In a conversation with Doug Fridsma, the director of Standards and Interoperability for ONC, he detailed the lessons learned from current pilots and set out a six-month roadmap for the ONC’s Direct Project.
For the past three years, the Nationwide Health Information Network (NHIN) has been creating cutting edge tools through its CONNECT project and promoting interoperability with federal partners through Direct. With pilots several states including Minnesota and Rhode Island, the Direct Project has been promoting the use of standards to share information. Most recent examples include Hennepin County Medical Center in downtown Minneapolis that has created an immunization registry, while Rhode Island has been exchanging medical consults within its small, homegrown EHR. Through these pilots and more, Fridsma realizes his team’s goals are to simplify specifications and make sure to transition the industry to a more open way of developing standards. “Simplicity matters and modularity is important,” he says. He and his team are also working on a bidirectional flow of data from federal agencies, which never have had a way to pull that data back in for analysis.
In the next six months, the ONC seeks to refine and help evaluate Stage 1 meaningful use, as well as start preparing for Stage 2 by issuing new policies for NHIN. Three initiatives will be key to refine future standards:
1) Create custom “cables” to connect lab interfaces with EHRs and drive cost down on those interfaces
2) Standardize transitions of care by refining the vocabulary used and clinical information for physicians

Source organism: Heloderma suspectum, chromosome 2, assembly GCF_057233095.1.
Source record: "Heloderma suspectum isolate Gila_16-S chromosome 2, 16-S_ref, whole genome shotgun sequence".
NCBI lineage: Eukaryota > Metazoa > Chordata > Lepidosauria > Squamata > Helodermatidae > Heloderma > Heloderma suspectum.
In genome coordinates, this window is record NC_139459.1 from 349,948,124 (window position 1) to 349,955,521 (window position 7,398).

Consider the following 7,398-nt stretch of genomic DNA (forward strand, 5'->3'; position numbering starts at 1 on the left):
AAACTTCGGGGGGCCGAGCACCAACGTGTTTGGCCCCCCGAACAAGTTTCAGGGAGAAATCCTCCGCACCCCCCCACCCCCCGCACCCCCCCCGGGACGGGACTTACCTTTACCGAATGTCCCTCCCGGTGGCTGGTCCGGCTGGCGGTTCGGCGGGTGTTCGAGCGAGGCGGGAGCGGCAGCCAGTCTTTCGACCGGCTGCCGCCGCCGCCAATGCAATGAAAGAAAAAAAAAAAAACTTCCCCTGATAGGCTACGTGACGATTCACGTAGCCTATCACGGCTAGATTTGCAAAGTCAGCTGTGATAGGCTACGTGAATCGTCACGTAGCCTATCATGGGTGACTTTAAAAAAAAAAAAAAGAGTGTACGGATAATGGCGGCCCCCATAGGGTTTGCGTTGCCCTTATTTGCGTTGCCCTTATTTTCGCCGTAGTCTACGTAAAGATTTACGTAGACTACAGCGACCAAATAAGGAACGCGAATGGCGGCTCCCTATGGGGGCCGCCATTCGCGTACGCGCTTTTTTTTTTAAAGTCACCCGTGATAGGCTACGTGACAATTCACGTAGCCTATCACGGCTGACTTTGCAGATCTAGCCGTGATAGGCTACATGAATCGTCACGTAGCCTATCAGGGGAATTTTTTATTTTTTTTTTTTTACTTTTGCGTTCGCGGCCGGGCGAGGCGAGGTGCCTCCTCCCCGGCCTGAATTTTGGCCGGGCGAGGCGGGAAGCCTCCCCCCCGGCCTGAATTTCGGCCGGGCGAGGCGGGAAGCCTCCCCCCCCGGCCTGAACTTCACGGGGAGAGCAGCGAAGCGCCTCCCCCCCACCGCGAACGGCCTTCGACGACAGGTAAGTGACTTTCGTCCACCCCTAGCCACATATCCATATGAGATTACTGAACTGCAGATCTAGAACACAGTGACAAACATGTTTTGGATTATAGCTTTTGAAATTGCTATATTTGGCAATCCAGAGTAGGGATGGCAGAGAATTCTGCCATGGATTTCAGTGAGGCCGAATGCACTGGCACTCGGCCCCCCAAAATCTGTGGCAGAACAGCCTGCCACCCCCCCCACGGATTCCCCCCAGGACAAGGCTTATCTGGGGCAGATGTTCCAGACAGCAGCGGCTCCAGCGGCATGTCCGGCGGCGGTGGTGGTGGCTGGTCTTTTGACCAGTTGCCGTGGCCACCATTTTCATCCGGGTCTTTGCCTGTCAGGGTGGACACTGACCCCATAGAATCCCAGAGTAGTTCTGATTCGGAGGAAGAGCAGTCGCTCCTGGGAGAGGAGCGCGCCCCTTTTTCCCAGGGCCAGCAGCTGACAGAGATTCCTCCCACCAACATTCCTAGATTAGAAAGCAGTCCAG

3) And more long-term, simplify exchange protocols, like HL7 and CDA to make them more user friendly for adoption
HIMSS Interoperability Showcase
At this year’s HIMSS Conference, the Interoperability Showcase dominates 40,000 square feet of floor space and exhibits more than 30 use cases that illustrate the benefits of standards-based interoperable health IT solutions. I observed the inpatient medication management/medication distribution example that allowed a patient to be registered through the Interfaceware software, which then transitioned the patient information into the Epic system. Once in Epic, patient notes were populated. Then once the medication was verified by the pharmacy, it was ready to be dispensed through the Omnicell cabinet. It was fascinating seeing these systems interfacing with each other seamlessly, and especially interesting to see this when many in the industry are taking a more enterprise approach with their pharmacy and core clinical systems [see more in the upcoming April Healthcare Informatics issue about the momentum for enterprise approaches with pharmacy integration].